handler: HttpBackend;
    authClientConfig: AuthClientConfig;

    constructor(private http: HttpClient, handler: HttpBackend, authClientConfig: AuthClientConfig) {
        this.httpClient = http;
        this.handler = handler;
        this.authClientConfig = authClientConfig;
    }

    load() {

        const jsonFile = `/api/uiconfig`;
        return new Promise<void>((resolve, reject) => {
            this.httpClient = new HttpClient(this.handler);
            this.httpClient.get(jsonFile).toPromise().then((response : IAppConfig) => {
               AppConfigService.settings = <IAppConfig>response;

               this.authClientConfig.set({ 
                clientId: AppConfigService.settings.clientId, domain: AppConfigService.settings.domain
                });

               console.log('Config Loaded');
               console.log( AppConfigService.settings);
               resolve();
               
            /*}).catch((response: any) => {
               reject(`Could not load the config file`);*/
            });
        });
    }
}

export interface IAppConfig {
    clientId: string
    domain: string
}

A few things to note about this service

  • const jsonFile = ... can point at any URL as long as it returns the UI settings that you want in JSON format.
  • The IAppConfig properties need to match exactly the JSON properties being returned in your HTTP response
  • The actual Auth0 library configuration is happening at the this.authClientConfig.set... line.

Try it

That was a lot of work but now you can reload the page, and this time watch developer tools. You will see a request being made to /api/uiconfig, and the config is printed out to console. The application’s login and logout functionality should work as normal.

Dynamic configuration

Securing API calls

So far everything done has been to secure the application frontend for a user, with login and logout functionality and some user identity information. Securing API calls requires additional steps - the frontend application must request an Access Token on behalf of the user, and pass that along as an Authorization: Bearer header. Here we will create a secure endpoint in Express, and call it from the frontend.

Auth0.com API setup

Back in Auth0.com in your tenant, go to the API section and create a new API, and give it an audience. The audience can be anything, including a URL, but I prefer normal words like my-api.

Auth0 API

Express secure endpoint

Stop the Express app, and install some additional libraries.

# Ctrl+C
npm --prefix api install --save express-jwt jwks-rsa express-jwt-authz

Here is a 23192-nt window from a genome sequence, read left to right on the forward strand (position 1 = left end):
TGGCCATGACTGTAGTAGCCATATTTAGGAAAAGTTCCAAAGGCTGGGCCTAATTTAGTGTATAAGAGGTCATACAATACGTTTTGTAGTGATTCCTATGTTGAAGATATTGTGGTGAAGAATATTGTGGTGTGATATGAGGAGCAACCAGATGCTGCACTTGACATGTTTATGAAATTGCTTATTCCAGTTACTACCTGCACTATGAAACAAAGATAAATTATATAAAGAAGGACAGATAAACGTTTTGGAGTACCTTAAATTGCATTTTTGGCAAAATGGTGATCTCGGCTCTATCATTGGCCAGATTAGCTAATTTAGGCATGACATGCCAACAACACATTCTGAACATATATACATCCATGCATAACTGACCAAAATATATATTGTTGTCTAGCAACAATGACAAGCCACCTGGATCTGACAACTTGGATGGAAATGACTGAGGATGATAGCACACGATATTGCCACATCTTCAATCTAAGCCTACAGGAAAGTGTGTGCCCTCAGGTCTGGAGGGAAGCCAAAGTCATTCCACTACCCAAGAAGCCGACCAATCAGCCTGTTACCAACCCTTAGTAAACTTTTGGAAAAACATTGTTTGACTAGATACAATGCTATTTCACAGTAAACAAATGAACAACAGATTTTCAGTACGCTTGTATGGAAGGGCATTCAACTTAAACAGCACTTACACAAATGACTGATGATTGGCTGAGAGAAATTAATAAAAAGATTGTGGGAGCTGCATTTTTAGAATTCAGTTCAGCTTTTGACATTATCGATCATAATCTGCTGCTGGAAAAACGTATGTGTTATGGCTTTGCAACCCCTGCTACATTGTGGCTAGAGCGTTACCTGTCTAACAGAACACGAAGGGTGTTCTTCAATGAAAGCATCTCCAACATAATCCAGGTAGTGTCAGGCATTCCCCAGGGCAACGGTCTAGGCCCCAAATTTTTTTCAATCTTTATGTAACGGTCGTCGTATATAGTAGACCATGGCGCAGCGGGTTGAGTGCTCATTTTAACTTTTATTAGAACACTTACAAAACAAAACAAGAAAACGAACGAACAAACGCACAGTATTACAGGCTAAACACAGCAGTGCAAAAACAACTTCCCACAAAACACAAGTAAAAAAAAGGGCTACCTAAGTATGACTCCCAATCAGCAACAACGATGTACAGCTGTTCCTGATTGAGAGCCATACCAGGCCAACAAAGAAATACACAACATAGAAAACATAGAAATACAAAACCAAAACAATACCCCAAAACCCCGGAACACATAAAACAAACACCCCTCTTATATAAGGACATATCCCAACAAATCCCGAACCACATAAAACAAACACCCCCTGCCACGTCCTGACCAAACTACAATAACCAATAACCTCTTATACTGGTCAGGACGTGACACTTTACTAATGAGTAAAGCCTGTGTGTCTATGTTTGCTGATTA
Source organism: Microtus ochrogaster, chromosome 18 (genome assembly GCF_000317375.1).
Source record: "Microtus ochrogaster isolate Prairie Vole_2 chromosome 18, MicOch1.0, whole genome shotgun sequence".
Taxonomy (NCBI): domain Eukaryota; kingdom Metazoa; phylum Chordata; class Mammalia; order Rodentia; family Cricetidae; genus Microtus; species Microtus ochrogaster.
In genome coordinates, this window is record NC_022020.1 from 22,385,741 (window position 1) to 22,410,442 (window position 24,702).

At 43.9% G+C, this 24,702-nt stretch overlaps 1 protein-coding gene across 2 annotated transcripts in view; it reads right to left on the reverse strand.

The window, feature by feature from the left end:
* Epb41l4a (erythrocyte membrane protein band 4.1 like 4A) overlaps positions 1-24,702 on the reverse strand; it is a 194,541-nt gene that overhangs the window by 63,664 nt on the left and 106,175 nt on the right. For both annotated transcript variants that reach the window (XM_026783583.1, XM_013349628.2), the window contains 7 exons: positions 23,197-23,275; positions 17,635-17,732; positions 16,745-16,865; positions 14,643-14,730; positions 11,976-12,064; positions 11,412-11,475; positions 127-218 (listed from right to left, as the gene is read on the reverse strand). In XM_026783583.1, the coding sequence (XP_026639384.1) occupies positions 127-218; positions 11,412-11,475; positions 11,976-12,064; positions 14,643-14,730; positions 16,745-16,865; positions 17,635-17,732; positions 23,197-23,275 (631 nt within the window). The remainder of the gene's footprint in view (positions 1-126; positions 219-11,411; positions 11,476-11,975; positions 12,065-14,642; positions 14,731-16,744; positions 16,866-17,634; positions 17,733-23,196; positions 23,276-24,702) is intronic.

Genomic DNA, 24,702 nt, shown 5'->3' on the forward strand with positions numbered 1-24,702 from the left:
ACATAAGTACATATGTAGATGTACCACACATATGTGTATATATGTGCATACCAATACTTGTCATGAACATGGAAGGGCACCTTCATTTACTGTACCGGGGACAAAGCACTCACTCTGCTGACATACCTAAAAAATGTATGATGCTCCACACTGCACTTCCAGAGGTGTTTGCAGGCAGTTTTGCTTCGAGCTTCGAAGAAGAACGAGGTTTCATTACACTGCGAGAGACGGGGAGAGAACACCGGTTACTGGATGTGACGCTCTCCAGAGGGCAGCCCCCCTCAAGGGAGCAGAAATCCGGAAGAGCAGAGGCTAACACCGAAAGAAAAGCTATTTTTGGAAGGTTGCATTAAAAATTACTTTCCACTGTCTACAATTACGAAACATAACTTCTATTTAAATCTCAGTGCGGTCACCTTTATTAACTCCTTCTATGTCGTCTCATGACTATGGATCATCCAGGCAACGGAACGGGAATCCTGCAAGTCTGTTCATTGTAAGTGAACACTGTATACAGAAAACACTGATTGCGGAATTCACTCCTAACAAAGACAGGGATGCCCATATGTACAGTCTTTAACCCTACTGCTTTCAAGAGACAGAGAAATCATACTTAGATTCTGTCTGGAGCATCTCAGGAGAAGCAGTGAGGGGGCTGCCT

In index.js, import the libraries and add a middleware that expects and validates the JSON Web Token in the Authorization header. Substitute the tenant domain and audience for your own.

const jwt = require('express-jwt');
const jwtAuthz = require('express-jwt-authz');
const jwksRsa = require('jwks-rsa');

const checkJwt = jwt({
  secret: jwksRsa.expressJwtSecret({
    cache: true,
    rateLimit: true,
    jwksRequestsPerMinute: 5,
    jwksUri: `https://mydemotenant.eu.auth0.com/.well-known/jwks.json`
  }),

  audience: 'my-api',
  issuer: `https://mydemotenant.eu.auth0.com/`,
  algorithms: ['RS256']
});


Now create a secure endpoint that uses the above.

router.get('/api/protected', checkJwt, function(req, res) {
  res.json({
    message: 'This is a protected endpoint.'
  });
});

Restart the Express app

npm --prefix api start

Then browse to the protected endpoint at http://localhost:3000/protected, you should get an HTTP 401 Unauthorized error, as you haven’t passed any headers in.

401

Make the frontend a first-party application

The frontend needs to request Access Tokens on behalf of the user, but this needs to be done in a way that isn’t disruptive to the user experience. Auth0 APIs do allow skipping consent, but only for first party applications.

This requires two changes to the frontend application:

  • A non localhost domain (We’ll go with frontend.example)
  • https:// instead of http:// (So that’s https://frontend.example:4200)

Modify Auth0.com Application URLs

In the Auth0.com tenant settings, modify the application’s callback, login and logout URLs to use https://frontend.example:4200.

Auth0 Configuration

Host file

Edit your hosts file and add a mapping.

127.0.0.1  frontend.example

Certificate

Generate a self signed certificate for frontend.example.

openssl req -x509 -newkey rsa:4096 -keyout key.pem -out cert.pem -days 365 -nodes -subj "/C=GB/ST=London/L=London/O=Acme/OU=Org/CN=frontend.example"